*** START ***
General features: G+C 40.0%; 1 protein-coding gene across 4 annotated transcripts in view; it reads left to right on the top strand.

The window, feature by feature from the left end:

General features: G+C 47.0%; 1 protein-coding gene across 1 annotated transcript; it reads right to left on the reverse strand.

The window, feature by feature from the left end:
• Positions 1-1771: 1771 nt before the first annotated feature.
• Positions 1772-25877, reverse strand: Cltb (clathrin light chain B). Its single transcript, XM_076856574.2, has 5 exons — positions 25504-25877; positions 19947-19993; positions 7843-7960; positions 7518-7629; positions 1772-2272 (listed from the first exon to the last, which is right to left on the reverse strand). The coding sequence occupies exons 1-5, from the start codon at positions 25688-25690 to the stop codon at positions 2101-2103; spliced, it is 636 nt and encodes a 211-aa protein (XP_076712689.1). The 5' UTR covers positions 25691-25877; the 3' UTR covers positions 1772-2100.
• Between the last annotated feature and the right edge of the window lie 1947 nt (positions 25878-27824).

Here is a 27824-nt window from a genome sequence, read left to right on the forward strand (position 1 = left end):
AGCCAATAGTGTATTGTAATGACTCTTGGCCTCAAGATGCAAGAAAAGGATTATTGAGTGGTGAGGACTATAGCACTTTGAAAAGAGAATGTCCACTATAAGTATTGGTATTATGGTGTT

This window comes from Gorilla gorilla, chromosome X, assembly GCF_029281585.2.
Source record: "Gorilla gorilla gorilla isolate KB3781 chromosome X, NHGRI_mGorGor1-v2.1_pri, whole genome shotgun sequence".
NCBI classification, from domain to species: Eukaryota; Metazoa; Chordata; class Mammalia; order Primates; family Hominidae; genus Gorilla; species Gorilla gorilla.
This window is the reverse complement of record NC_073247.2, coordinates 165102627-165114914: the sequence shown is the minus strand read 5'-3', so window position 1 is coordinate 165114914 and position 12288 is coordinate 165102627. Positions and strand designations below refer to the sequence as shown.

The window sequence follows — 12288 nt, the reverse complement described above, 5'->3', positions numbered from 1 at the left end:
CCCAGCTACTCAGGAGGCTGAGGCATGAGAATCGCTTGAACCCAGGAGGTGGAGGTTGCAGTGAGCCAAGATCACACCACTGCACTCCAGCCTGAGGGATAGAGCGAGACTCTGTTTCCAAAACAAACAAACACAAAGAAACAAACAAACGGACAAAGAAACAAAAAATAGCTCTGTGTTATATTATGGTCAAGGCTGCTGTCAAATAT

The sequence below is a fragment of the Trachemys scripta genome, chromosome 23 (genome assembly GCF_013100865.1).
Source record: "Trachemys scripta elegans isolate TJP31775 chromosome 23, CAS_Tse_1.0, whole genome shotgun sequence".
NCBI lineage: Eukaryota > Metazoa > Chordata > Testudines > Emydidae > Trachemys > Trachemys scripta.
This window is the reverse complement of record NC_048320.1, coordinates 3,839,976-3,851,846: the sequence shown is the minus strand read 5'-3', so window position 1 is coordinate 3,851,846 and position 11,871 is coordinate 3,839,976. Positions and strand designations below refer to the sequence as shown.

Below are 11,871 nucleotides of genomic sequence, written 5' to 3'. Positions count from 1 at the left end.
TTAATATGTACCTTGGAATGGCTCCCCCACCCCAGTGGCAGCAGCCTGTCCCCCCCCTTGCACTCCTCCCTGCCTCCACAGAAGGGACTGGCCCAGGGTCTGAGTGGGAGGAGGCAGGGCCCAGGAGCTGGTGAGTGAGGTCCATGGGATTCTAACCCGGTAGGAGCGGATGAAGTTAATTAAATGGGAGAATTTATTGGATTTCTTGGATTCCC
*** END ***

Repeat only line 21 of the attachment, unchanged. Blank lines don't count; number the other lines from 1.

TTAATATGTACCTTGGAATGGCTCCCCCACCCCAGTGGCAGCAGCCTGTCCCCCCCCTTGCACTCCTCCCTGCCTCCACAGAAGGGACTGGCCCAGGGTCTGAGTGGGAGGAGGCAGGGCCCAGGAGCTGGTGAGTGAGGTCCATGGGATTCTAACCCGGTAGGAGCGGATGAAGTTAATTAAATGGGAGAATTTATTGGATTTCTTGGATTCCC